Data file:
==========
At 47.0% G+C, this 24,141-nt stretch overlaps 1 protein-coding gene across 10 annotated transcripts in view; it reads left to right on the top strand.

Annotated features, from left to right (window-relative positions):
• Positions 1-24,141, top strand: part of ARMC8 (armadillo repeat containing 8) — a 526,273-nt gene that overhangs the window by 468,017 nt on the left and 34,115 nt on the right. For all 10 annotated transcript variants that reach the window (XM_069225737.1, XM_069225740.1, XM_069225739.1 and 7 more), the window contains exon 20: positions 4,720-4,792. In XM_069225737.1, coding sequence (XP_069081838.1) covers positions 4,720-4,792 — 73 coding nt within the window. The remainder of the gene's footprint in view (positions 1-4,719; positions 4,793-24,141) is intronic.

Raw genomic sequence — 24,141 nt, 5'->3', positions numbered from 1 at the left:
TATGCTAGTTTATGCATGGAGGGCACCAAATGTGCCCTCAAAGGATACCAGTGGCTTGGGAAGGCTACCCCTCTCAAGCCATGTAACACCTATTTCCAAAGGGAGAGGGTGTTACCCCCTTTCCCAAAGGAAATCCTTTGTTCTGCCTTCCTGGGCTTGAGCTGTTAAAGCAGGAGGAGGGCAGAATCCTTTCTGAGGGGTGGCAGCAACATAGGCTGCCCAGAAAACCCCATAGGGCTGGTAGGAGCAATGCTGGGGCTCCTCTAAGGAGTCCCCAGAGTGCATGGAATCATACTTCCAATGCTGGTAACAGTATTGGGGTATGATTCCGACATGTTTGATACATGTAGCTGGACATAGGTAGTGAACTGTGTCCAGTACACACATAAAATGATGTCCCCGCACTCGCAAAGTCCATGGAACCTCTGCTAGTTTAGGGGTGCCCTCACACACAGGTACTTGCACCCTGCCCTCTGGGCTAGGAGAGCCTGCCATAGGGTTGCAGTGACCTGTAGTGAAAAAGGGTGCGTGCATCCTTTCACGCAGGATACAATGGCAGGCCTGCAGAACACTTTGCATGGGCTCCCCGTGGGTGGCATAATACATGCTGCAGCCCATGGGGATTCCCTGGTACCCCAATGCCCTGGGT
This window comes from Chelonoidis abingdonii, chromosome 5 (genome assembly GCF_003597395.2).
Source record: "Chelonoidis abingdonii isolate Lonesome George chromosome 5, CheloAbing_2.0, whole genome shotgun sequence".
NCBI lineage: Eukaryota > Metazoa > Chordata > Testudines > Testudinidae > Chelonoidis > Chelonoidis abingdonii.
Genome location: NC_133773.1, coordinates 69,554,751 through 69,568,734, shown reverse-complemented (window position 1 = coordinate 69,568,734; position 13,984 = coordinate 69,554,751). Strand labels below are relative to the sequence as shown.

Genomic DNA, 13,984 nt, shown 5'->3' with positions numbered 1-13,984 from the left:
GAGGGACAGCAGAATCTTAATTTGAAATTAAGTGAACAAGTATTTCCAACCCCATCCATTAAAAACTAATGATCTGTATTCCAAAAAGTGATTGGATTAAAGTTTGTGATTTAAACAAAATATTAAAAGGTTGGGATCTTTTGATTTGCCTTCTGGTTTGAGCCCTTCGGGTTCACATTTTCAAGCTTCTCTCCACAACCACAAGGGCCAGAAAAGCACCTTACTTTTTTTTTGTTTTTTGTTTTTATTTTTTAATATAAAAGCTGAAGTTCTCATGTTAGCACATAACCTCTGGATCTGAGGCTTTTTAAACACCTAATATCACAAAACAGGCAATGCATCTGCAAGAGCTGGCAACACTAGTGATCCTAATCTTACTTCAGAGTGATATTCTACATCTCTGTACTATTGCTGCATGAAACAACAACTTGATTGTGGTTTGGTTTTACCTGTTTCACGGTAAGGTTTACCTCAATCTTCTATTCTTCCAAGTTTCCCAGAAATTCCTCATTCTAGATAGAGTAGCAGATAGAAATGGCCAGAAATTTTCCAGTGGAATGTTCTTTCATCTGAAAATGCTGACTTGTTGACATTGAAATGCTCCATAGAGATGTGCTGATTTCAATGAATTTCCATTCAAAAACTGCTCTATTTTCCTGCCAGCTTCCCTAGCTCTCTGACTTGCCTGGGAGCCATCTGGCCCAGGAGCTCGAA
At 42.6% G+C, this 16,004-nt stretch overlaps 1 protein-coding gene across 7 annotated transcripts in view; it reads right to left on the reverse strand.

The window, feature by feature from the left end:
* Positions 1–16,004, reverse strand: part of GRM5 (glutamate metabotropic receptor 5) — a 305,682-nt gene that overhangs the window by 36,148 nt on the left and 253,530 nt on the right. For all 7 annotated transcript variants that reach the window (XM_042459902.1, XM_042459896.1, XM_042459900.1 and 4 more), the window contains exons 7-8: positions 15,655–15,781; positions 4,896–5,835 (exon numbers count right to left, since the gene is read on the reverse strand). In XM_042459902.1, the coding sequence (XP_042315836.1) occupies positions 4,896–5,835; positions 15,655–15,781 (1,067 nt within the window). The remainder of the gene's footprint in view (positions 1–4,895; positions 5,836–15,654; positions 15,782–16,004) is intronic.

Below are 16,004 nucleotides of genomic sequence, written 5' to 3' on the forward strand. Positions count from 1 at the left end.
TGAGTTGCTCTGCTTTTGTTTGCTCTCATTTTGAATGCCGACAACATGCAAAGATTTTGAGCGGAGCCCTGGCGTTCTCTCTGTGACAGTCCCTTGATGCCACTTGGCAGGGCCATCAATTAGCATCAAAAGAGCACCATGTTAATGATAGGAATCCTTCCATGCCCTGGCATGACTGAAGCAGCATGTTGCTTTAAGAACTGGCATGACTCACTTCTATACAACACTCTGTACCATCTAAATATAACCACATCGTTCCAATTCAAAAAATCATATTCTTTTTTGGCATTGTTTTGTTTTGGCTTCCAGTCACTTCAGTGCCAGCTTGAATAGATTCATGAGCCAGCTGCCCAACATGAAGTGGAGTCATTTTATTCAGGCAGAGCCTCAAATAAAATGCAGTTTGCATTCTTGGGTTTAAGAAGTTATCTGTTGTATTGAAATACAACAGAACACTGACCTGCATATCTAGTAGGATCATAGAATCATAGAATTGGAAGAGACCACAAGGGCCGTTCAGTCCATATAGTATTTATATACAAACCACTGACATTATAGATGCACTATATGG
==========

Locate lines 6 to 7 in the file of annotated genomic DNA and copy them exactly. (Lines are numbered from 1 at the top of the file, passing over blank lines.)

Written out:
This window comes from Chelonoidis abingdonii, chromosome 5 (genome assembly GCF_003597395.2).
Source record: "Chelonoidis abingdonii isolate Lonesome George chromosome 5, CheloAbing_2.0, whole genome shotgun sequence".